and that's fine - you would seemingly be a natural for a Lexus product and NOT a likely buyer of a German sedan. Or not the usual luxury buyer at all, perhaps.
    A few 'pious' car buffs is what the 'luxury' car market is all about and is who the luxury mfgrs largely cater to. What you might personally think of them or what their motivations are is of no import, it is not your money that those particular mfgrs are after.
  • captain2captain2 Posts: 3,971
    I'm looked down upon for owning a Samsung.
    and that, my friend, is all I'm saying here - just replace Samsung with Hyundai. In both cases not necessarily anything based in fact - only in perceptions.
  • backybacky Twin CitiesPosts: 18,695
    Do you suppose many luxury buyers put up with below-par reliability not because reliability isn't important to them, but because there are (were) so few alternatives, especially alternatives that offer good reliability?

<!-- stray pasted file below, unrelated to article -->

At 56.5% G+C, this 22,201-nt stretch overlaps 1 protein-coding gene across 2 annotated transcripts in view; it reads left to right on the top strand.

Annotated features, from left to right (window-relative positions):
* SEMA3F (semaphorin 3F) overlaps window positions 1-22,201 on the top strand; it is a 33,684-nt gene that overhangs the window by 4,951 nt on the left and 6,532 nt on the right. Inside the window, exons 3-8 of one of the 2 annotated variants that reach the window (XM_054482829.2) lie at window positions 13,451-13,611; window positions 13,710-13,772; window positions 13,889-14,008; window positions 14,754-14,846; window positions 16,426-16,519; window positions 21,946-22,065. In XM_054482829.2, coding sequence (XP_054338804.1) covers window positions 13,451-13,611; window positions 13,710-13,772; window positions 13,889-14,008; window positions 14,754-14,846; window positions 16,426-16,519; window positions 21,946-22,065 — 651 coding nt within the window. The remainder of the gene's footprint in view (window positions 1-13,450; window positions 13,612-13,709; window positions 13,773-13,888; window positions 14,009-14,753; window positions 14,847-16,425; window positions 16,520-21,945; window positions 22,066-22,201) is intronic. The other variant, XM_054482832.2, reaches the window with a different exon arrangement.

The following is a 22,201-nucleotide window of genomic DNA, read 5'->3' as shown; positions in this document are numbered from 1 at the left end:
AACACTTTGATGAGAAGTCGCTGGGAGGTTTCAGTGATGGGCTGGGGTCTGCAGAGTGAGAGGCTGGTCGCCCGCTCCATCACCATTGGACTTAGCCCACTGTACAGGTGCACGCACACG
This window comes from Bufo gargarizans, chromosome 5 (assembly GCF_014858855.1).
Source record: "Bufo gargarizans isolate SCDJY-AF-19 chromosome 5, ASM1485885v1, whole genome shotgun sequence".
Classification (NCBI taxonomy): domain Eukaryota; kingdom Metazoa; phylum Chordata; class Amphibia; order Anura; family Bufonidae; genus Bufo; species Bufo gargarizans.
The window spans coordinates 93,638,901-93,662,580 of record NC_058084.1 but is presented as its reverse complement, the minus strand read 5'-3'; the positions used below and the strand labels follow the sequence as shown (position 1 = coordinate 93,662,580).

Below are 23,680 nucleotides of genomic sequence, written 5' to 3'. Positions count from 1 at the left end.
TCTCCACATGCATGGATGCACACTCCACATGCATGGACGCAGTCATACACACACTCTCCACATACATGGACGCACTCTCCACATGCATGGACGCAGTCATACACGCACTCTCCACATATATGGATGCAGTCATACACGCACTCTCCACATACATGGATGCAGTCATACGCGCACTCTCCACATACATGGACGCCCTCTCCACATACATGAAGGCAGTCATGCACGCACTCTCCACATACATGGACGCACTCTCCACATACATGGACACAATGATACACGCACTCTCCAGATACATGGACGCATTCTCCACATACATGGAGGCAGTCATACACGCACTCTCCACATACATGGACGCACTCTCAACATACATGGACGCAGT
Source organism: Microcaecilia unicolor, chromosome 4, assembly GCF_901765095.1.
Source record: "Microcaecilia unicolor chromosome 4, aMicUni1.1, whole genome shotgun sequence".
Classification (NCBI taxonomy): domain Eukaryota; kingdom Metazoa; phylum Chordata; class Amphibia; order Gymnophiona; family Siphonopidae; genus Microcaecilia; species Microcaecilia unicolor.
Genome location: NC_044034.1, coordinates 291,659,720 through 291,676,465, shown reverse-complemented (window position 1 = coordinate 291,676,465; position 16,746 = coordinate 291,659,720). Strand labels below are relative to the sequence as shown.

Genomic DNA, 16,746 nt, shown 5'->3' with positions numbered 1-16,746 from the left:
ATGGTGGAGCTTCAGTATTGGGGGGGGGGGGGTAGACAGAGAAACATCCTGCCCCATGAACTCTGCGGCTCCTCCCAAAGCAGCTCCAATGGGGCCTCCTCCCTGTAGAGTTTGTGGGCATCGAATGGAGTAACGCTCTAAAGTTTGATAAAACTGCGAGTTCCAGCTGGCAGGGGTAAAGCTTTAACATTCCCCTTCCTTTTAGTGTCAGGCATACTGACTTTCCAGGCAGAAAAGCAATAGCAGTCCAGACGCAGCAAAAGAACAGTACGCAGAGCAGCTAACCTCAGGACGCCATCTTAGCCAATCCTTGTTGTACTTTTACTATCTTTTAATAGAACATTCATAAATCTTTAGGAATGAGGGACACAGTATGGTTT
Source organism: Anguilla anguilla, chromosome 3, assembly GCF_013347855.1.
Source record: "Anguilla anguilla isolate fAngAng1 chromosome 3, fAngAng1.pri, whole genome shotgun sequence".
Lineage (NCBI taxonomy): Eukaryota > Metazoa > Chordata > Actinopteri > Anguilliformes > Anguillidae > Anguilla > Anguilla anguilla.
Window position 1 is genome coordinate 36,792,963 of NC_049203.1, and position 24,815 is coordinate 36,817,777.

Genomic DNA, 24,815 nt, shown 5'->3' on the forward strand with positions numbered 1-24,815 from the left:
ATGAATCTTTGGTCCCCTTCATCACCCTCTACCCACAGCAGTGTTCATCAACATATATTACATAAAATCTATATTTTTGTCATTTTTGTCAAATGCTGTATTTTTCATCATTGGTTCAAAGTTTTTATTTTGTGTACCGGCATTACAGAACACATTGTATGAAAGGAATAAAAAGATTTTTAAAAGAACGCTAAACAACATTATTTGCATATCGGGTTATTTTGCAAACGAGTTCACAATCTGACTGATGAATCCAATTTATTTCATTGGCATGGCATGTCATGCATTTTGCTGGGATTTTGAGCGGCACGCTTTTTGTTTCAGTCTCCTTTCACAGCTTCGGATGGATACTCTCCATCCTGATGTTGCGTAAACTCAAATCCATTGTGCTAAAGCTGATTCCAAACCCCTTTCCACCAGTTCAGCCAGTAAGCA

So maybe an automaker that can offer an alternative that is functionally comparable to these less-reliable luxury cars, but also have solid reliability, will have a good chance of carving out a slice of the luxury market.
  • steverstever YooperlandPosts: 40,209

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  • captain2captain2 Posts: 3,971
    Do you suppose many luxury buyers put up with below-par reliability not because reliability isn't important to them